Are You Ready for Pennsylvania’s 2022 Real Estate Market?
Pennsylvania’s real estate market was hot this year and shows no signs of slowing down, as home prices are forecasted to increase in 2022. With mortgage rates remaining low, remote work opportunities holding strong, and more affordable housing than its neighboring states, homebuyer demand will remain steady heading into the new year. So, are Pennsylvania’s real estate agents up for the challenge?
2022 Pennsylvania Real Estate Outlook: Hot
Pennsylvania’s home prices have increased by 15.9% year-over-year (YoY), with homes throughout the Keystone State seeing approximately $30,000 in increased value. Despite the rising home prices, Pennsylvania is still affordable, especially compared to neighboring states. The average home cost is $245,153, which is nearly $70,000 lower than the country’s average home price.
The affordability of Pennsylvania properties doesn’t mean that many are available, however. As of November 2021, there were only 19,970 available homes on the market. Buyers will continue to struggle with this low inventory as 2022 unfolds.
Prospective buyers aren’t the only ones struggling. The average rental price throughout Pennsylvania increased by 19.1%, landing at a mean of $1,913 per month. However, rental prices didn’t increase everywhere in the Keystone State. In large metro areas like Philadelphia and Pittsburgh, rental prices actually decreased. Pittsburgh’s average rent dipped by 2.7% while Philadelphia’s average rent dropped by a staggering 11.2%.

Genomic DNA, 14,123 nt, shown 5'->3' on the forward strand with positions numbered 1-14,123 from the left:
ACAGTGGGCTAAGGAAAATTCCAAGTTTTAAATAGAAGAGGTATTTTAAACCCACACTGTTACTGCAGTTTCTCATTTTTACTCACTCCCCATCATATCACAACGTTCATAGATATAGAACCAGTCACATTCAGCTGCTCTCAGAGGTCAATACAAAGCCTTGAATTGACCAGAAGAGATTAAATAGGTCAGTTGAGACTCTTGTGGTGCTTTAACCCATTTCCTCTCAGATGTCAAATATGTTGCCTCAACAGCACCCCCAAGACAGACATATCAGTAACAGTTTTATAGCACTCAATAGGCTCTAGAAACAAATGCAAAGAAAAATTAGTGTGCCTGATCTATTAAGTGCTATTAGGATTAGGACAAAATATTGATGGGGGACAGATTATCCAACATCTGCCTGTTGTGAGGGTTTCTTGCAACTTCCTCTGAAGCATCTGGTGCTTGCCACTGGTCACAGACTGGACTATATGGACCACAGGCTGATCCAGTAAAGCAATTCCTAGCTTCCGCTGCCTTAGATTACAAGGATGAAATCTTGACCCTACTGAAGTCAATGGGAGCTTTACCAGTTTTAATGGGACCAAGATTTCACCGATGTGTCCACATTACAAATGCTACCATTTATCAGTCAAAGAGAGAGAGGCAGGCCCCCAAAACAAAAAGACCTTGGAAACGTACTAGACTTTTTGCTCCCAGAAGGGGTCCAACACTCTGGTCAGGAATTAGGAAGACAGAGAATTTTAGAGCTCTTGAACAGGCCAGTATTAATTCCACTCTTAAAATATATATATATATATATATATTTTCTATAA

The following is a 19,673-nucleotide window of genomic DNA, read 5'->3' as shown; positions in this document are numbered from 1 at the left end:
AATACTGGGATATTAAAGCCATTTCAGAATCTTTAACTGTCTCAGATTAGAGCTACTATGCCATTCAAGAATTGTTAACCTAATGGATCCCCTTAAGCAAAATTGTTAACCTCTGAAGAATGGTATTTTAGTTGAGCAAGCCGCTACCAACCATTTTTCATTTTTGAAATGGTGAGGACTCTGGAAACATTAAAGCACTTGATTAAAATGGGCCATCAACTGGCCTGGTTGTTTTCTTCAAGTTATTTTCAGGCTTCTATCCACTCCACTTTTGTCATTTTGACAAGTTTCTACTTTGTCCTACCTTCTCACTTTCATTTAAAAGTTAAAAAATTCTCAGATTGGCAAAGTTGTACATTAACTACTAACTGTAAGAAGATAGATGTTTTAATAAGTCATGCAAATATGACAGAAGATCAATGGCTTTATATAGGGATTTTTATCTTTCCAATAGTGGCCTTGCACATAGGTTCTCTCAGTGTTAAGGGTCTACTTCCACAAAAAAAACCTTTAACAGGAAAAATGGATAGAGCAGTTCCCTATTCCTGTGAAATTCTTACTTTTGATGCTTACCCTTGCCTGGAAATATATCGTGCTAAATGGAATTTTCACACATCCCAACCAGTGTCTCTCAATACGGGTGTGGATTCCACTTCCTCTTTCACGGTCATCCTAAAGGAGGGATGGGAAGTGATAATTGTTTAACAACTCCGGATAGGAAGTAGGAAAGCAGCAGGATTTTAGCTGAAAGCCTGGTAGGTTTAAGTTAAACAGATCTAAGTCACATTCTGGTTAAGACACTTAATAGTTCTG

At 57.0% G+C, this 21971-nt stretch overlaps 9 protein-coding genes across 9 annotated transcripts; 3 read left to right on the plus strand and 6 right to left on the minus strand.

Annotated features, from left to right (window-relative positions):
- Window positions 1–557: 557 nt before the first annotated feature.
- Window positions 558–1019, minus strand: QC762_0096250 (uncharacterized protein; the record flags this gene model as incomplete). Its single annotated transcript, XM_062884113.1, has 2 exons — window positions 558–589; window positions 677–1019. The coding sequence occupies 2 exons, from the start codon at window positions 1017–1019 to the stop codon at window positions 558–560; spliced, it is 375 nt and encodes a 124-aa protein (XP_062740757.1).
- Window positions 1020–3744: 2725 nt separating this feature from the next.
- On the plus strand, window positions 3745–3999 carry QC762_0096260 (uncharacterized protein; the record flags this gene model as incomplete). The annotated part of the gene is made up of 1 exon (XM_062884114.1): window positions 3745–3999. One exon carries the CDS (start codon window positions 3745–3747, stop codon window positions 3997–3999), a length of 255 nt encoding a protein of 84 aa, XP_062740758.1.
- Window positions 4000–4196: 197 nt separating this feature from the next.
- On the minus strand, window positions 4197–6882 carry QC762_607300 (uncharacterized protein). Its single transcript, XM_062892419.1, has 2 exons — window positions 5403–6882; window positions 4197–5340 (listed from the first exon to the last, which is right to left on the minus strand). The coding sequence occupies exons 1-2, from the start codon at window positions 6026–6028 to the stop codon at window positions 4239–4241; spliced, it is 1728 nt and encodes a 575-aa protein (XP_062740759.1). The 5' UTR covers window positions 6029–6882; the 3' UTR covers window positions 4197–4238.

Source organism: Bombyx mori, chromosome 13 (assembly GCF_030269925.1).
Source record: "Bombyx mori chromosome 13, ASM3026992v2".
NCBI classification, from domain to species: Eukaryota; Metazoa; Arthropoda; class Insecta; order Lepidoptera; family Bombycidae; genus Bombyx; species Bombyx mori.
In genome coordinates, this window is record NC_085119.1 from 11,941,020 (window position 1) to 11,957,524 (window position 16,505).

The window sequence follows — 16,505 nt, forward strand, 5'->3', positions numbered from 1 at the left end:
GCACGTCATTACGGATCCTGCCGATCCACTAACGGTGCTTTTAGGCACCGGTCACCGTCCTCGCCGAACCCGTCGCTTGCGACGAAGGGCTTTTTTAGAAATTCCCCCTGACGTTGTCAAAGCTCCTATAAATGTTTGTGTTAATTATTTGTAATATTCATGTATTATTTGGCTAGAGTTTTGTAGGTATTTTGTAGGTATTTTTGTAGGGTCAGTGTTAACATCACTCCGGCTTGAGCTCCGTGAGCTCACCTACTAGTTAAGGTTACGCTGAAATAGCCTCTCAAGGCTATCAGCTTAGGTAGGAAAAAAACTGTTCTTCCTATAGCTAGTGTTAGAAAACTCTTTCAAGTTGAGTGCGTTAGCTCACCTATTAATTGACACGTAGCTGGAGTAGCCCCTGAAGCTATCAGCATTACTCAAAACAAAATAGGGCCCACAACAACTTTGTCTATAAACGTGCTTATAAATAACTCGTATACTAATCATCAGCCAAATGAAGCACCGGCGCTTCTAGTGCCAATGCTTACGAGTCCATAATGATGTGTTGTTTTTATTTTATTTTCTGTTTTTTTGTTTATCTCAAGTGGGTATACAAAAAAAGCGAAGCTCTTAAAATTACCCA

While renters and buyers lament, homeowners are sitting comfortably.
The number of Pennsylvania homes with negative equity was 2.3% as of March 2021, down from last year’s rate of 2.9%.
Delinquency rates across the state also remain low at 1.0% as Pennsylvania’s unemployment rate continues to improve. These declining figures are good indicators of our steady bounce back after another tumultuous year due to the ongoing pandemic. As opportunities return and the economy heals, we expect these data points to continue to decline in 2022.